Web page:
Fugue for Three Voices


Here is a fugue for three voices (except at some cadences, where chords are filled in) played on the harpsichord, with a rather "cuckoo" like subject. I've gone ahead and done one of those score-sound video merges, so you can do both looking and listening at once.  It is divided into 4 strains and then a coda.  It doesn't follow all of the rules as I only know the basics at this point.  

I hope that you enjoy the music.

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  • Welcome to the world of fugue writing, Daniel! :-)

    It's not bad for a first try at fugue (definitely better than my first attempt!), though the following points stick out to me:

    - The subject is not a bad choice for a fugue subject, but can be a little challenging to work with if you're relatively inexperienced with fugue writing. For one thing, it's a bit on the lengthy side, which constrains your possibilities somewhat.  If you're new to fugue-writing, I recommend choosing a shorter subject, and one with less harmonic complexities, so that you have more room to maneuver.  Generally, fugue subjects are best when they are short, simple, and memorable.  The simpler they are, the more variety of treatments and fugal devices you can apply to them, and the more different contexts you can put them into.  Of course, long subjects aren't "wrong" in any sense, but they do require more skill to pull off successfully (Bach has examples of this, obviously).

    - Your subject also has a modulation to the subdominant, which I find to be actually a very clever idea to bridge the answer to the next entry of the subject in your exposition (I might steal/borrow this idea sometime :-P). However, in your answer it causes somewhat of a harmonic clash with your counterpoint (the middle voice plays G# in the 1st beat, so G# is lingering in the ear when the G natural comes in on the 3rd beat; you may need to tweak the 16th notes there to smooth this transition out a bit more). Still, if you're still feeling your way around a fugue, my recommendation is to avoid these kinds of harmonic complexities in your subject until you feel more confident at handling them.

    - At the end of your exposition you have a conclusive full cadence, followed by an unaccompanied entry. This isn't "wrong" per se, but the idea behind a fugue is its driving forward momentum that gradually builds up until it climaxes. Having a strong full cadence right after the exposition somewhat spoils this -- the music has just started getting going, and suddenly it screeches to a full stop.  Of course, this could be done deliberately for effect, if that's what you intended, but the more usual approach is to continue the melodies past the end of the exposition and let them "wander" onwards, with the voices "chasing" each other (hence the name "fugue", meaning "chase") through episodic material eventually leading to the subject re-entering in a new light.  As such, an easy solution is to let the melodies wander into new keys or develop motifs in new directions as the exposition draws to a close, and then let them "play around" a bit before re-introducing the subject.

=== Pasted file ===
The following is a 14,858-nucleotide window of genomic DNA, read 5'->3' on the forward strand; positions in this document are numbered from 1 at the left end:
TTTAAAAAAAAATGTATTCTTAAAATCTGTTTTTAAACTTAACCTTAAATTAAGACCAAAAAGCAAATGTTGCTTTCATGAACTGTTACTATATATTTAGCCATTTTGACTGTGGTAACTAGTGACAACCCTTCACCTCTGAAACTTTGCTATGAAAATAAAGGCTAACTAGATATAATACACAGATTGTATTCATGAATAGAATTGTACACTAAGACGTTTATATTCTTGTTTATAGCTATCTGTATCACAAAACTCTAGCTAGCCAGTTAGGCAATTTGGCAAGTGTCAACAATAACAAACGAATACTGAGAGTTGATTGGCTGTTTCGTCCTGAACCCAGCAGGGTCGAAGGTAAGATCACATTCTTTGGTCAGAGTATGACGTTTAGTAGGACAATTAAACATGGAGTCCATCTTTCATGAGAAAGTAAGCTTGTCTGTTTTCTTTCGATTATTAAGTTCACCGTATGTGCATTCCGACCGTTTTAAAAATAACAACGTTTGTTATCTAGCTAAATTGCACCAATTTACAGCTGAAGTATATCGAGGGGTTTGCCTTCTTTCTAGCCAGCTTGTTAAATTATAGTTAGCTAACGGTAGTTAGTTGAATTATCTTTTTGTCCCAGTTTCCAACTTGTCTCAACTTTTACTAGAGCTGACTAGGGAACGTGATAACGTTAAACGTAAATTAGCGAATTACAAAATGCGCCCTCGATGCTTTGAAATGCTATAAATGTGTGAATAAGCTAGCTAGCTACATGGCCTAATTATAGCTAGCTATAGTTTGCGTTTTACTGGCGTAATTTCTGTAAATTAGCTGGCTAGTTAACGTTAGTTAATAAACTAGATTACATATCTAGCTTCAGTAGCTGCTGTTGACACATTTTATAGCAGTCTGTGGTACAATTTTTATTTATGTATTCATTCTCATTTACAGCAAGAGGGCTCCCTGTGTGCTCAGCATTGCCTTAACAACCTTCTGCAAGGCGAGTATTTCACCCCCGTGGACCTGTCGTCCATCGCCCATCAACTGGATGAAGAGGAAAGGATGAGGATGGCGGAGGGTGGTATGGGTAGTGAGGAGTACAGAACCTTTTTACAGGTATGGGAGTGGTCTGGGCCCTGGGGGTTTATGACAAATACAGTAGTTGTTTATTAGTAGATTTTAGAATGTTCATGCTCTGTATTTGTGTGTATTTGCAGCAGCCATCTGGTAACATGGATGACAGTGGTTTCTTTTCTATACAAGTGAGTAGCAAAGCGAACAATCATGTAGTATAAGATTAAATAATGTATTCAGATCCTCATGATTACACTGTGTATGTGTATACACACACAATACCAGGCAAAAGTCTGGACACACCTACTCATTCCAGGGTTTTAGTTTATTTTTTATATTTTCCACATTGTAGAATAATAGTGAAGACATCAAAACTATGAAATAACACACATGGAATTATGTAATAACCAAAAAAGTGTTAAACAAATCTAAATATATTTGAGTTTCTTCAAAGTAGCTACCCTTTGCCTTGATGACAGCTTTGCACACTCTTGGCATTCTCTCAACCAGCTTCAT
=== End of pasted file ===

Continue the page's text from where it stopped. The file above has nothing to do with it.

- Also, a common practice in fugues is to have the subject entries enter "surreptitiously" in the middle of seemingly-unrelated counterpoint. It's one of the things that make fugues so interesting to listen to, in fact -- you're hearing counterpoint that seems unrelated to the subject, but suddenly you realize that the subject has entered in the middle of it all, in a new light you hadn't thought of before, and is harmonizing perfectly with everything else. What you have here is a series of clearly-delineated sections punctuated by full cadences, a pause, and overt entry of the subject. Which isn't unattested, as Bach also does that sometimes; but when done as often as you have it here, it breaks forward momentum and is thus somewhat less satisfying to listen to.  It would be much more interesting to listen to if you had one voice playing a bridging passage linking the end of the previous section to the subject entry in the next section.

    As far as fugue "rules" are concerned, don't get too caught up in the letter of the rules, because even Bach himself (ostensibly the epitome of fugue) broke each of the "rules" at some point or another.  Rather, I'd recommend listening to more fugues, by Bach and also by others, to get a better feel of what's out there, and also how masters like Bach twist and turn within the constraints of the fugal form and breathe life into what can easily become a constricted, inflexible medium.  WTC I & II are highly recommended study material if you want to really get into fugue writing, as well as The Art of Fugue (though I confess I haven't studied the latter as yet).  And also Pachelbel fugues in Magnificat, for a slightly different (somewhat older, but no less valuable) take on fugue than the Bach norm that seems to have become a "standard model" among contemporary music teachers, though IMO there's much more to fugue writing than the narrow corner of the field that is Bach's.

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